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Photographers Nicholas and Sheila Pye are together for better and for worse, in sickness and in health, in a marriage that has always provided fodder for their art. In “Vanitas,” their new exhibit at Curator’s Office, the Pyes move beyond the typical relationship tug-of-war depicted in their previous works to a place far more spiritual—and grim. A set of portraits of the artists face off along the walls with telling titles. On one side, they pose with bouquets, heads bowed, for “Vanitas,” Latin for “emptiness” and a word describing 17th century Dutch paintings about the passage of time. Opposite it is “Animism,” for which the Pyes have covered themselves with leaves and branches, peering out from underneath as if they are god and goddess of the Earth. A fifth photo, “Memento Mori,” emulates the classic Dutch still life with bones to remind us of the brevity of life. In the Pyes’ film, Loudly, Death Unties, they part. The pair plays a couple living in peaceful isolation until a child disturbs them with haunting violin melodies. The woman finally falls prey to the death-melody of the child, a banshee, and her partner must let go of her so she can levitate toward the sky. Set to a beautiful soundtrack, it’s symbolic of a relationship in peril, and one wonders if the Pyes, like their female lead, can stay afloat.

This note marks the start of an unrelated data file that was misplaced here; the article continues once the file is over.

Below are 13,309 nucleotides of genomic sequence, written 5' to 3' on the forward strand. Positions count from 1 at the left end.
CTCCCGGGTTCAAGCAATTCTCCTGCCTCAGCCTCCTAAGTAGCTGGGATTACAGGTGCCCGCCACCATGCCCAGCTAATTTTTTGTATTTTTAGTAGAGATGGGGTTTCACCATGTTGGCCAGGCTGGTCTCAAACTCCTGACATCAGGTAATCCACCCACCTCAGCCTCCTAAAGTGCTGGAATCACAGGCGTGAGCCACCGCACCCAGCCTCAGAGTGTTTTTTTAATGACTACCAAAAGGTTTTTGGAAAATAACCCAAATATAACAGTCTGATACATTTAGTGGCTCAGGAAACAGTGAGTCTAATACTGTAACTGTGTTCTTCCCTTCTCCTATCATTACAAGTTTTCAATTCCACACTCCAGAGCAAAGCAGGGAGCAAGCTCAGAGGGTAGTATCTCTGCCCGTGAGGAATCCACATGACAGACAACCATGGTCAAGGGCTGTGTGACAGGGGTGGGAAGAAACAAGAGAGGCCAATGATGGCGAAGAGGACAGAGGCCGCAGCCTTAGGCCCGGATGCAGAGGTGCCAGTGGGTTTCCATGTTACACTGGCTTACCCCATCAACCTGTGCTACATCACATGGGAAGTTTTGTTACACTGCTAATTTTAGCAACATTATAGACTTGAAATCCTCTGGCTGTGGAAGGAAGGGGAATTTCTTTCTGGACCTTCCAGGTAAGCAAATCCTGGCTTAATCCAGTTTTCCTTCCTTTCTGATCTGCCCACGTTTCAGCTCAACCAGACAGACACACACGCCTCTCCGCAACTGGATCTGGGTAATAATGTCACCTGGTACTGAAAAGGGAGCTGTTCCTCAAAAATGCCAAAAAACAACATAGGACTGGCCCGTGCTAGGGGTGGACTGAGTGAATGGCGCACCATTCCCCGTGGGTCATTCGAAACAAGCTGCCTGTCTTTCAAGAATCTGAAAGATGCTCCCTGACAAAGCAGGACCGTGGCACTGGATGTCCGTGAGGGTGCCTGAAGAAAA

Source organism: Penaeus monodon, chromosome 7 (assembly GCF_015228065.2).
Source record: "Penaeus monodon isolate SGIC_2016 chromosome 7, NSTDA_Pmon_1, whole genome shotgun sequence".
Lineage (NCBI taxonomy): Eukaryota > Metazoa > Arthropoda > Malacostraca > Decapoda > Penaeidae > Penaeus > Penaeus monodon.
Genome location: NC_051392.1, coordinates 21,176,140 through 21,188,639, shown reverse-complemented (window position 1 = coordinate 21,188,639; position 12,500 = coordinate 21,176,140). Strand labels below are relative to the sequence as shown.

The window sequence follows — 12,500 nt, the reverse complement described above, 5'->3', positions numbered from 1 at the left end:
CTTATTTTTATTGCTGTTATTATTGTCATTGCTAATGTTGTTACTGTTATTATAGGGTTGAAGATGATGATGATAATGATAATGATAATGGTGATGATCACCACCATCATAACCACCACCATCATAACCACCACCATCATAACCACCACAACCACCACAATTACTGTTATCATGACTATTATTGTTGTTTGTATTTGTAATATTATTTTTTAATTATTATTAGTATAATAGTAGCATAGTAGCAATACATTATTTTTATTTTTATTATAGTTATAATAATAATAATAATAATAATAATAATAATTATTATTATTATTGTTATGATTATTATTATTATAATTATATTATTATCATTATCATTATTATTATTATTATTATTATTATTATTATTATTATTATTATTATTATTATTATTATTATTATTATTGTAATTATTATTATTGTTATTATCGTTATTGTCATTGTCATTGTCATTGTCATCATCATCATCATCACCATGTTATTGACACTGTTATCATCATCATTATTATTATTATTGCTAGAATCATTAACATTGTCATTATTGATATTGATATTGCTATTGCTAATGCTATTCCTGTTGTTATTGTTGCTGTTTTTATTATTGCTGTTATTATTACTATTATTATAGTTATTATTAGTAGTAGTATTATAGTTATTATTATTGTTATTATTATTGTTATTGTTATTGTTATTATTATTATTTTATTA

THE EXHIBITION IS ON VIEW FROM NOON TO 6 P.M. WEDNESDAY THROUGH SATURDAY TO SATURDAY, DEC. 20, AT CURATOR’S OFFICE, 1515 14TH ST. NW. FREE. (202) 387-1008.